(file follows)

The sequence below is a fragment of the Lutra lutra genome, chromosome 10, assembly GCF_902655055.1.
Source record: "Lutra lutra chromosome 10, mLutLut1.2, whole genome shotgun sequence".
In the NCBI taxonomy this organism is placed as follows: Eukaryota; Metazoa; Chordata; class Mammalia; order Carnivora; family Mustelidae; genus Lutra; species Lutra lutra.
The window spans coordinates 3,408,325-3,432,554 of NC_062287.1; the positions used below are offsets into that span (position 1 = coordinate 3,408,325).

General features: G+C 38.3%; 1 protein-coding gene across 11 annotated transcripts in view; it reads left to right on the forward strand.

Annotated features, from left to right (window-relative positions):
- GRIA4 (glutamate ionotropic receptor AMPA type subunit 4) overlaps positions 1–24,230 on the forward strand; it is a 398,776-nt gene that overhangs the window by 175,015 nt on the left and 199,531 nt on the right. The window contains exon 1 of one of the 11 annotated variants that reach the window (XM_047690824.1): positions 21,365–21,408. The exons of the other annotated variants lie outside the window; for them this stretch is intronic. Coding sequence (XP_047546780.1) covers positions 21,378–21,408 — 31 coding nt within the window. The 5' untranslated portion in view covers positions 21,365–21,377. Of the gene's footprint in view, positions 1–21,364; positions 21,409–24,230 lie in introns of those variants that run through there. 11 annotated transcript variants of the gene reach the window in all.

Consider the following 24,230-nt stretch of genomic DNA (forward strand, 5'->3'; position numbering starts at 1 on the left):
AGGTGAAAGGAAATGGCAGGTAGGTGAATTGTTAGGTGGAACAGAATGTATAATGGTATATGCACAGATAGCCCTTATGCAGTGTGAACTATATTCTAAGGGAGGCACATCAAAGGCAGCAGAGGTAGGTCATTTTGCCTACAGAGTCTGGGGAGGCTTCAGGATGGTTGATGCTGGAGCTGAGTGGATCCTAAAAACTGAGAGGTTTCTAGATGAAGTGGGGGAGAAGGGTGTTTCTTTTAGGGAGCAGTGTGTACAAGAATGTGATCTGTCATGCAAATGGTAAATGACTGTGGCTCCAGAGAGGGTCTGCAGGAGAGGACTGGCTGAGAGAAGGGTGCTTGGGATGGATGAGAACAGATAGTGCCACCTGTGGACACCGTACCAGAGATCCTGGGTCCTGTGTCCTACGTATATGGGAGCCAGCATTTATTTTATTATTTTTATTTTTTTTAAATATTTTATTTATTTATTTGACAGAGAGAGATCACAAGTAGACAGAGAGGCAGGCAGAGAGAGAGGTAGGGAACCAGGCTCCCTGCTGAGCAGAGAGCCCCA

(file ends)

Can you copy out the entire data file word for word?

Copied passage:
The sequence below is a fragment of the Lutra lutra genome, chromosome 10, assembly GCF_902655055.1.
Source record: "Lutra lutra chromosome 10, mLutLut1.2, whole genome shotgun sequence".
In the NCBI taxonomy this organism is placed as follows: Eukaryota; Metazoa; Chordata; class Mammalia; order Carnivora; family Mustelidae; genus Lutra; species Lutra lutra.
The window spans coordinates 3,408,325-3,432,554 of NC_062287.1; the positions used below are offsets into that span (position 1 = coordinate 3,408,325).

General features: G+C 38.3%; 1 protein-coding gene across 11 annotated transcripts in view; it reads left to right on the forward strand.

Annotated features, from left to right (window-relative positions):
- GRIA4 (glutamate ionotropic receptor AMPA type subunit 4) overlaps positions 1–24,230 on the forward strand; it is a 398,776-nt gene that overhangs the window by 175,015 nt on the left and 199,531 nt on the right. The window contains exon 1 of one of the 11 annotated variants that reach the window (XM_047690824.1): positions 21,365–21,408. The exons of the other annotated variants lie outside the window; for them this stretch is intronic. Coding sequence (XP_047546780.1) covers positions 21,378–21,408 — 31 coding nt within the window. The 5' untranslated portion in view covers positions 21,365–21,377. Of the gene's footprint in view, positions 1–21,364; positions 21,409–24,230 lie in introns of those variants that run through there. 11 annotated transcript variants of the gene reach the window in all.

Consider the following 24,230-nt stretch of genomic DNA (forward strand, 5'->3'; position numbering starts at 1 on the left):
AGGTGAAAGGAAATGGCAGGTAGGTGAATTGTTAGGTGGAACAGAATGTATAATGGTATATGCACAGATAGCCCTTATGCAGTGTGAACTATATTCTAAGGGAGGCACATCAAAGGCAGCAGAGGTAGGTCATTTTGCCTACAGAGTCTGGGGAGGCTTCAGGATGGTTGATGCTGGAGCTGAGTGGATCCTAAAAACTGAGAGGTTTCTAGATGAAGTGGGGGAGAAGGGTGTTTCTTTTAGGGAGCAGTGTGTACAAGAATGTGATCTGTCATGCAAATGGTAAATGACTGTGGCTCCAGAGAGGGTCTGCAGGAGAGGACTGGCTGAGAGAAGGGTGCTTGGGATGGATGAGAACAGATAGTGCCACCTGTGGACACCGTACCAGAGATCCTGGGTCCTGTGTCCTACGTATATGGGAGCCAGCATTTATTTTATTATTTTTATTTTTTTTAAATATTTTATTTATTTATTTGACAGAGAGAGATCACAAGTAGACAGAGAGGCAGGCAGAGAGAGAGGTAGGGAACCAGGCTCCCTGCTGAGCAGAGAGCCCCA